Fossils of an ancient bristle worm discovered in a band of 508-million-year-old shale in Kootenay National Park have allowed paleontologists to dig into the evolutionary origins of a group of worms known as annelids.
Annelids, or segmented worms, include leeches, earthworms and marine worms such as modern bristle worms. And, while annelids are one of the world’s success stories with species numbering in the thousands, their early evolution has always been something of a mystery.
Writing in the January issue of the scientific journal Current Biology, Karma Nanglu, a University of Toronto (U of T) PhD candidate and researcher at the Royal Ontario Museum (ROM), and Jean-Bernard Caron, an associate professor at U of T and the ROM’s senior curator of Invertebrate Palaeontology, explain that the recently discovered Kootenayscolex barbarensis is not only a new species, but one of the most abundant and best-preserved species of annelid found among the fossils at a Burgess Shale site located near Marble Canyon.
Cambrian Period Burgess Shale fossils are known for their exceptional preservation, and Kootenayscolex is no different. Excavated mostly at the Marble Canyon site, some of the 500-plus fossils of this extinct worm, which range in size from 1 mm to 3 cm, show details never seen before in a fossilized annelid, according to Caron. These features include internal tissue and what might be nervous tissue.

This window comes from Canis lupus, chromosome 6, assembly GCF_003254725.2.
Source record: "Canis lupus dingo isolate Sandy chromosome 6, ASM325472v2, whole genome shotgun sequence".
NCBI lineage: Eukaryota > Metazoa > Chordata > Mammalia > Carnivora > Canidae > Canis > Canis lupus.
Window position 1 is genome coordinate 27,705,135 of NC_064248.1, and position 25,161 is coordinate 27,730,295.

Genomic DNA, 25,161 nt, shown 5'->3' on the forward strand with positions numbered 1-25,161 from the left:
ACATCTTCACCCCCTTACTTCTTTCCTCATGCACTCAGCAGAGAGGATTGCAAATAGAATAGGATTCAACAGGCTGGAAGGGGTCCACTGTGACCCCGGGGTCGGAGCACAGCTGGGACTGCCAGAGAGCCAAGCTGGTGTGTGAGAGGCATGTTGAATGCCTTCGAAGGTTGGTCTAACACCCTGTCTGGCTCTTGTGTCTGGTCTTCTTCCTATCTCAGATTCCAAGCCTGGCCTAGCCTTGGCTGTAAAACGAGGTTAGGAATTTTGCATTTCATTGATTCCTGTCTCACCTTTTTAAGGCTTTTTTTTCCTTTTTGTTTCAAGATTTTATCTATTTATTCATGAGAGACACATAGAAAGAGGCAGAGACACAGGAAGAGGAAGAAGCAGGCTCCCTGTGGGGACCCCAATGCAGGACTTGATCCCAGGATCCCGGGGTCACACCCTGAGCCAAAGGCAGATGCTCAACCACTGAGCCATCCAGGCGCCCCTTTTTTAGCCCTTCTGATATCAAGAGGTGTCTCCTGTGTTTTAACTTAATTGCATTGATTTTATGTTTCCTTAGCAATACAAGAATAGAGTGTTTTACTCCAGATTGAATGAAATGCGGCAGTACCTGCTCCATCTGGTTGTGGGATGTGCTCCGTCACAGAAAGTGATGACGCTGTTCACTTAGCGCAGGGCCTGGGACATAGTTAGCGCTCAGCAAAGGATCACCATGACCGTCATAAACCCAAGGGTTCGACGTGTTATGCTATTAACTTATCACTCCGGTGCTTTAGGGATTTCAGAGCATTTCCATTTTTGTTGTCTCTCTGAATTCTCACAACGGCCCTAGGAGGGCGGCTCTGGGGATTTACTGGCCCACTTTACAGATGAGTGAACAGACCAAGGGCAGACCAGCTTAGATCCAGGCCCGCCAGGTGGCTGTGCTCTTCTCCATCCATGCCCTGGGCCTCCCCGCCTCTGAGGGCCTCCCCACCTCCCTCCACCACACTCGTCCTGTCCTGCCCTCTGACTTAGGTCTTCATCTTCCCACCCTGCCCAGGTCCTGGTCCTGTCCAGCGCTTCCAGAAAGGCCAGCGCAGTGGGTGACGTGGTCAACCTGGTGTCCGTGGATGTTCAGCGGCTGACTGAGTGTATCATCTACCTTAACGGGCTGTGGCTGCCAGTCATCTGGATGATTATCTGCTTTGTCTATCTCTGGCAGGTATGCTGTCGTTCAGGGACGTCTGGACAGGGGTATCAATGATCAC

“(This) is the first time we see evidence of such delicate features in a fossil annelid. This exceptional preservation opens a new chapter in the study of these ancient worms,” Caron wrote in a media release from the ROM.
The worms, like all the creatures of the Burgess Shale, were entombed by mud flows that poured into the Cambrian seas.
Nanglu and Caron believe Kootenayscolex would have been active in the sediment along the bottom of the sea, eating bits of organic material.
The exceptional preservation, which Caron described as exceedingly rare, allowed researchers to suggest that the shape and structure of the annelid head evolved from its segmented body.
Bristle worms, including Kootenayscolex, are known for the fine bristles found along their bodies, some of which were likely used for defense. But unlike living bristle worms, Nanglu points out that what makes Kootenayscolex interesting is the bristles located around its mouth.
“This new fossil species seems to suggest that the annelid head evolved from posterior body segments which had pair bundles of bristles …,” said Nanglu.
In the study, the authors indicate that more fossils of Kootenayscolex are needed to corroborate their hypothesis.
Kootenayscolex barbarensis was named for where it was found (Kootenay National Park), Greek for worm (scolex) and after Barbara Polk Milstein, a ROM volunteer and supporter of Burgess Shale research.
A New Burgess Shale Polychaete and the Origin of the Annelid Head Revisited was published in Current Biology on Jan. 22.